For example, with a median household income of $49,705, Farmington was the fourth best paid on our list, and with a high median rent price of $718, it is clear that this area is desirable. And why wouldn’t it be? Farmington had some of the best weather in our ranking, with clear skies and an average summer temperature of 73 degrees, and at 19 minutes, folks here had one of the lowest average commute times on our list.

3. North Valley

North Valley, NM

Source: Flickr user City of Albuquerque Open Space

Also known as North Albuquerque, this Bernalillo County place is home to a whole lot more than the Boiler Monkey food truck (though really, aren’t their crepes reason alone to move to the area?). There are always tons of things to do here, and with one of the higher median household incomes in the state, it seems residents can afford to do them.

North Valley also has one of the highest median home prices on our list, $204,600, indicating the area’s desirability, and with some of the best weather and a crime rate 52 percent lower than the rest of the state, it’s no wonder people want to move here.

4. Artesia

Artesia, NM

Source: Artesia Chamber of Commerce

This city of just over 11,000 residents is located in Eddy County, and according to its website is known as the “City of Champions.” After looking at our numbers, we kind of have to agree. You guys rock; let us count the ways.

First of all, with a cost of living of just 83 where the national average is 100, Artesia is one of the least expensive in our list overall, and certainly one of the cheapest in our top 10. Artesia also scored points for one of the lowest student-to-teacher ratios in our analysis, just 12 to 1, and an unemployment rate of just 3.8 percent. So if by “champions” you mean that you are well employed, have wonderful classrooms, a good cost of living, and overall quality of life—then yes, you pretty much nailed it.

5. Carlsbad

Carlsbad, NM

Source: Wikipedia user AllenS

Perhaps best known for the breathtaking and utterly mind-bogglingly awesome Carlsbad Caverns National Park (just southwest of the city), this place ranked well in our analysis for a number of reasons. First of all, Carlsbad had one of the lowest unemployment rates in our analysis, just 3.8 percent, and it also had one of the better quality of life scores overall.

What’s a good quality of life look like in Carlsbad? How about a high median household income of nearly $44,000, a student-to-teacher ratio of just 15 to 1, and a cost of living of just 84 where the national average is 100. Plus, they are just miles from not one, but two of the nation’s most beautiful national parks. Not too bad, Carlsbad.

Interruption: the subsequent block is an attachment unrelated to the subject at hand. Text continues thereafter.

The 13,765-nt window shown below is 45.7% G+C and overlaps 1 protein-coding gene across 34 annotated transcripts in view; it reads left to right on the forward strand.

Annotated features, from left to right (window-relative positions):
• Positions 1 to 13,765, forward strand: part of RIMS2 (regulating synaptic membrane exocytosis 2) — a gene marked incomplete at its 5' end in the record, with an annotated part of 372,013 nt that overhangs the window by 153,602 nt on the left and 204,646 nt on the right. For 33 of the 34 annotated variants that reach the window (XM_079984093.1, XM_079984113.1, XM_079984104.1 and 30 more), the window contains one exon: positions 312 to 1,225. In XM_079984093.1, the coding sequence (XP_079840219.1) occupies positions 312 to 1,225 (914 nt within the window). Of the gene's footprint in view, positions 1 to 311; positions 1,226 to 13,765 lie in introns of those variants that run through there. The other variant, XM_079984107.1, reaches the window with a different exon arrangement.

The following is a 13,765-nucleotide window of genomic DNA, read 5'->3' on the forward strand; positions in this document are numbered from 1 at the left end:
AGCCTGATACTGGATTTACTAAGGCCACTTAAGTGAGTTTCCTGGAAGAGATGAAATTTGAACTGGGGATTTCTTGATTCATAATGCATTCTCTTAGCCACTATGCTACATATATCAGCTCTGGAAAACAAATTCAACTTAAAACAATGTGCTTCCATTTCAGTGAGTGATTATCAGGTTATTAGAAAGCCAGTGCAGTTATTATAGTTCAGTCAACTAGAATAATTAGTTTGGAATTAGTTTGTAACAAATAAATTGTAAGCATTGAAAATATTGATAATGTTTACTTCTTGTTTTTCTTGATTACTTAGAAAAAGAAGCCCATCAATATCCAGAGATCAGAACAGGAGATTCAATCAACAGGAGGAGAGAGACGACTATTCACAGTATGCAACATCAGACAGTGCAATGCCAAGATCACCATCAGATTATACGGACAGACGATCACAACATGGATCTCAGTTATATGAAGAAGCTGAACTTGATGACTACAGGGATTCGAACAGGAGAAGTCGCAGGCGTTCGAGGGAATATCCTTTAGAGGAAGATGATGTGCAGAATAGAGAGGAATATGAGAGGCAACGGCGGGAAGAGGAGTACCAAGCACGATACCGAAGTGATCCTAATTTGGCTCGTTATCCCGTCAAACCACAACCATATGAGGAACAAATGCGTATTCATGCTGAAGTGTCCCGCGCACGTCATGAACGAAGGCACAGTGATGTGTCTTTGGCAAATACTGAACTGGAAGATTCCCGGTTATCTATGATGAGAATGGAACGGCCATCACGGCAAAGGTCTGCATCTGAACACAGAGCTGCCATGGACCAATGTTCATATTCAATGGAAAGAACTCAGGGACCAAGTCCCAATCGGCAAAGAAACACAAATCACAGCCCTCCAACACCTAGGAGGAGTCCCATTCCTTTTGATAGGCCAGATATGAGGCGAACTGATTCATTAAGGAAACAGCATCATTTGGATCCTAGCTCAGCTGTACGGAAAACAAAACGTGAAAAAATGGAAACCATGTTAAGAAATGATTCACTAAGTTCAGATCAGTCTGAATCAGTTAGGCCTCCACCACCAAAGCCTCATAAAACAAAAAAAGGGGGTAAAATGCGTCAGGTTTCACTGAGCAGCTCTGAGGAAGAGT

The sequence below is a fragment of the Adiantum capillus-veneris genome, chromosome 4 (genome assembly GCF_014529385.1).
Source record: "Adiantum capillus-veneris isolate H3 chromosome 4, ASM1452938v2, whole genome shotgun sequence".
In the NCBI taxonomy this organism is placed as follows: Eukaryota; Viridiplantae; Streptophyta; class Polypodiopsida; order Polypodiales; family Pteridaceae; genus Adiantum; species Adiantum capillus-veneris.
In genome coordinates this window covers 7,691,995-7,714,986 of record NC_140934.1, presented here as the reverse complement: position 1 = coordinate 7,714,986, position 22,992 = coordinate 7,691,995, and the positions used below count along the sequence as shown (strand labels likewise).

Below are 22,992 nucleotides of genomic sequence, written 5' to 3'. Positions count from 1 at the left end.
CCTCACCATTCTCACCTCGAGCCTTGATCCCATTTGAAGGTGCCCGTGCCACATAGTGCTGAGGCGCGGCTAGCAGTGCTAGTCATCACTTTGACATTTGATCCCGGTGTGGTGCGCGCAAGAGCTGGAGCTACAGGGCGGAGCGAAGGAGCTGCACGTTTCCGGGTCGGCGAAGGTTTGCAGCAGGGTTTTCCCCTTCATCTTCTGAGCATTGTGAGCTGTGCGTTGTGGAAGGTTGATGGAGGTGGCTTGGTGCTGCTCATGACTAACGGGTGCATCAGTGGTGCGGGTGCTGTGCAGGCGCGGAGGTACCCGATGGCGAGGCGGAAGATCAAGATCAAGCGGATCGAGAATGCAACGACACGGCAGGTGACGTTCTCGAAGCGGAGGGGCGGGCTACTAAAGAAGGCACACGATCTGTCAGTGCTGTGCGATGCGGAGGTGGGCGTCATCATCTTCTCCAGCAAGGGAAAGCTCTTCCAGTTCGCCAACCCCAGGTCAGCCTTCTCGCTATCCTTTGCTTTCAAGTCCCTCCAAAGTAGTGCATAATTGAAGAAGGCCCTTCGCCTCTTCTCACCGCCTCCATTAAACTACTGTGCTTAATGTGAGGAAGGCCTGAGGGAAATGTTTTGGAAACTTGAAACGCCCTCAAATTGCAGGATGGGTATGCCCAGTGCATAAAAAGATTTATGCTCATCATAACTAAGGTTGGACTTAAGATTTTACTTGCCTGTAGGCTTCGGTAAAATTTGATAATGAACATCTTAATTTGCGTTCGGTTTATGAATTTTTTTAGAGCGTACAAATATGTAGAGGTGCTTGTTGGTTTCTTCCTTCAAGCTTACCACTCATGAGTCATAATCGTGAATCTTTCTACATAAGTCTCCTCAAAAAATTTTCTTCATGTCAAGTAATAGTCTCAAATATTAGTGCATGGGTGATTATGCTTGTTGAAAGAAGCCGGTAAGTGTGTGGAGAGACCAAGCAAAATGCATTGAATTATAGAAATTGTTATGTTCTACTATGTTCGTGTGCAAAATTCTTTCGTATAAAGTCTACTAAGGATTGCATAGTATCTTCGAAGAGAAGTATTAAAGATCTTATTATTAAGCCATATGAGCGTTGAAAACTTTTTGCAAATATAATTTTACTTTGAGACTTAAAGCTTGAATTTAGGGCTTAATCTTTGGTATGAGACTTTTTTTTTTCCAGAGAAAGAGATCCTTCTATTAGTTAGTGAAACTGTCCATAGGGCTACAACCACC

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6. Albuquerque

Albuquerque, NM

Source: Wikipedia user Ken Lund

With over 555,000 residents, Albuquerque is the largest city in New Mexico, and so it may not come as a surprise that one of the main reasons it ranked so well in our analysis was for its number of amenities. Of course, aside from the Science Center and Children’s Museum, the Albuquerque Biological Park, or an Isotopes Game, Albuquerque scored well in a number of our other criteria as well.

For example, this large city had a surprisingly low student-to-teacher ratio, just 14 to 1. It also had some of the highest median home and rent prices in the state ($188,600 and $712), indicating a strong desirability to live in the area. And with a sales tax of just 6.87 percent (where the income tax is 4.9 percent across the state), it is no wonder people are queuing up to move to The Duke City.

7. Lovington

Lovington, NM

Source: Wikipedia user AllenS

Located in southeastern New Mexico, Lovington is a friendly, progressive, and uncrowded little city of just over 11,000 residents, and according to the city’s website, is a wonderful place to live, work, and raise a family.

And after our analysis, it turns out… that’s absolutely right. This lovely city ranked as the least expensive in our top 10, with a cost of living score of just 82, compared to the national average of 100, and residents here have some of the lowest sales tax rates in the state, just 6.63 percent. Lovington also clearly loves its employees, because with an unemployment rate of just 4 percent, it was ranked the fifth most employed place in our analysis.